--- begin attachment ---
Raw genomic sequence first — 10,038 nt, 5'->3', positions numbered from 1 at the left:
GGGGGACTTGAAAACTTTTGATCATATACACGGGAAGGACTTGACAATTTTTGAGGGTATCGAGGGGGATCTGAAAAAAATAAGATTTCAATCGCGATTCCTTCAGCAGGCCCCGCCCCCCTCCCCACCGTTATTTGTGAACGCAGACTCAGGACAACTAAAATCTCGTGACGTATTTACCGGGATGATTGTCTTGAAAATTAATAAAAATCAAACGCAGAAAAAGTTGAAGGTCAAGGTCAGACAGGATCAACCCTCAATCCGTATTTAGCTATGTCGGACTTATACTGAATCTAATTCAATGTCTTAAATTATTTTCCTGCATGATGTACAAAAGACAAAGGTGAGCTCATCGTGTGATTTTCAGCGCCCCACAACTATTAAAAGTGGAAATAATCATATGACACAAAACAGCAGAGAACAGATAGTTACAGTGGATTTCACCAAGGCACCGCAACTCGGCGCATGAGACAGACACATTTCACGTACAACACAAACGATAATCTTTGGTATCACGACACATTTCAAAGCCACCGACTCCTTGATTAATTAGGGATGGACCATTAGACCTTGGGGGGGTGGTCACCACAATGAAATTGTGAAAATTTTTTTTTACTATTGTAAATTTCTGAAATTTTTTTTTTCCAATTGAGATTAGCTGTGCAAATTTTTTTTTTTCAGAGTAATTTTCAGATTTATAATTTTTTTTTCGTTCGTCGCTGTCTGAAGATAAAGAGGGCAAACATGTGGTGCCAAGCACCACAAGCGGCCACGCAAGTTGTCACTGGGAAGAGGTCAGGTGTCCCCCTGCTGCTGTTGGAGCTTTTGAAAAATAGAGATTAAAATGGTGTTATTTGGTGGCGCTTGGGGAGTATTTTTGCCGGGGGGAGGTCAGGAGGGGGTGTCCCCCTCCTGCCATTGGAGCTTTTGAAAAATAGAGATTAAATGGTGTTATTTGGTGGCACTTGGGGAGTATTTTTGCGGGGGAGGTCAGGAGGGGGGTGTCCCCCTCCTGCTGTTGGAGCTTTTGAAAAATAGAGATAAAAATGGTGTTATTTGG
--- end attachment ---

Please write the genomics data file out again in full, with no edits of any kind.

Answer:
Raw genomic sequence first — 10,038 nt, 5'->3', positions numbered from 1 at the left:
GGGGGACTTGAAAACTTTTGATCATATACACGGGAAGGACTTGACAATTTTTGAGGGTATCGAGGGGGATCTGAAAAAAATAAGATTTCAATCGCGATTCCTTCAGCAGGCCCCGCCCCCCTCCCCACCGTTATTTGTGAACGCAGACTCAGGACAACTAAAATCTCGTGACGTATTTACCGGGATGATTGTCTTGAAAATTAATAAAAATCAAACGCAGAAAAAGTTGAAGGTCAAGGTCAGACAGGATCAACCCTCAATCCGTATTTAGCTATGTCGGACTTATACTGAATCTAATTCAATGTCTTAAATTATTTTCCTGCATGATGTACAAAAGACAAAGGTGAGCTCATCGTGTGATTTTCAGCGCCCCACAACTATTAAAAGTGGAAATAATCATATGACACAAAACAGCAGAGAACAGATAGTTACAGTGGATTTCACCAAGGCACCGCAACTCGGCGCATGAGACAGACACATTTCACGTACAACACAAACGATAATCTTTGGTATCACGACACATTTCAAAGCCACCGACTCCTTGATTAATTAGGGATGGACCATTAGACCTTGGGGGGGTGGTCACCACAATGAAATTGTGAAAATTTTTTTTTACTATTGTAAATTTCTGAAATTTTTTTTTTCCAATTGAGATTAGCTGTGCAAATTTTTTTTTTTCAGAGTAATTTTCAGATTTATAATTTTTTTTTCGTTCGTCGCTGTCTGAAGATAAAGAGGGCAAACATGTGGTGCCAAGCACCACAAGCGGCCACGCAAGTTGTCACTGGGAAGAGGTCAGGTGTCCCCCTGCTGCTGTTGGAGCTTTTGAAAAATAGAGATTAAAATGGTGTTATTTGGTGGCGCTTGGGGAGTATTTTTGCCGGGGGGAGGTCAGGAGGGGGTGTCCCCCTCCTGCCATTGGAGCTTTTGAAAAATAGAGATTAAATGGTGTTATTTGGTGGCACTTGGGGAGTATTTTTGCGGGGGAGGTCAGGAGGGGGGTGTCCCCCTCCTGCTGTTGGAGCTTTTGAAAAATAGAGATAAAAATGGTGTTATTTGG